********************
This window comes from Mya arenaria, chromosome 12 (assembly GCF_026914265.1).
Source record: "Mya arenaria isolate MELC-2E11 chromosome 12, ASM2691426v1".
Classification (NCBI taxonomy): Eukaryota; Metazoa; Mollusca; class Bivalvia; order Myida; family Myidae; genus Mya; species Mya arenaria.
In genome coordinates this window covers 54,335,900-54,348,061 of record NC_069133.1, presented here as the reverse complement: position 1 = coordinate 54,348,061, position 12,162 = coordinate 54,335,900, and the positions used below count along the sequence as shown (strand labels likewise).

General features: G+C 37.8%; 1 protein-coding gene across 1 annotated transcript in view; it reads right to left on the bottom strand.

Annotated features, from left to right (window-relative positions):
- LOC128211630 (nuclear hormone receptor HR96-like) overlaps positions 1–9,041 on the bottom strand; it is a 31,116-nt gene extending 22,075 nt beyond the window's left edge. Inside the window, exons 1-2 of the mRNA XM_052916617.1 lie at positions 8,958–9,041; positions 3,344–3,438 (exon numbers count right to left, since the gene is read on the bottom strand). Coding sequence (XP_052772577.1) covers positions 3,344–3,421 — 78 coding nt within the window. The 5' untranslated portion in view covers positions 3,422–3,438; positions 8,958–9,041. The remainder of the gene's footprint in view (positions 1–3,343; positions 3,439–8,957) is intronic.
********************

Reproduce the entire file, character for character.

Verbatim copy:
This window comes from Mya arenaria, chromosome 12 (assembly GCF_026914265.1).
Source record: "Mya arenaria isolate MELC-2E11 chromosome 12, ASM2691426v1".
Classification (NCBI taxonomy): Eukaryota; Metazoa; Mollusca; class Bivalvia; order Myida; family Myidae; genus Mya; species Mya arenaria.
In genome coordinates this window covers 54,335,900-54,348,061 of record NC_069133.1, presented here as the reverse complement: position 1 = coordinate 54,348,061, position 12,162 = coordinate 54,335,900, and the positions used below count along the sequence as shown (strand labels likewise).

General features: G+C 37.8%; 1 protein-coding gene across 1 annotated transcript in view; it reads right to left on the bottom strand.

Annotated features, from left to right (window-relative positions):
- LOC128211630 (nuclear hormone receptor HR96-like) overlaps positions 1–9,041 on the bottom strand; it is a 31,116-nt gene extending 22,075 nt beyond the window's left edge. Inside the window, exons 1-2 of the mRNA XM_052916617.1 lie at positions 8,958–9,041; positions 3,344–3,438 (exon numbers count right to left, since the gene is read on the bottom strand). Coding sequence (XP_052772577.1) covers positions 3,344–3,421 — 78 coding nt within the window. The 5' untranslated portion in view covers positions 3,422–3,438; positions 8,958–9,041. The remainder of the gene's footprint in view (positions 1–3,343; positions 3,439–8,957) is intronic.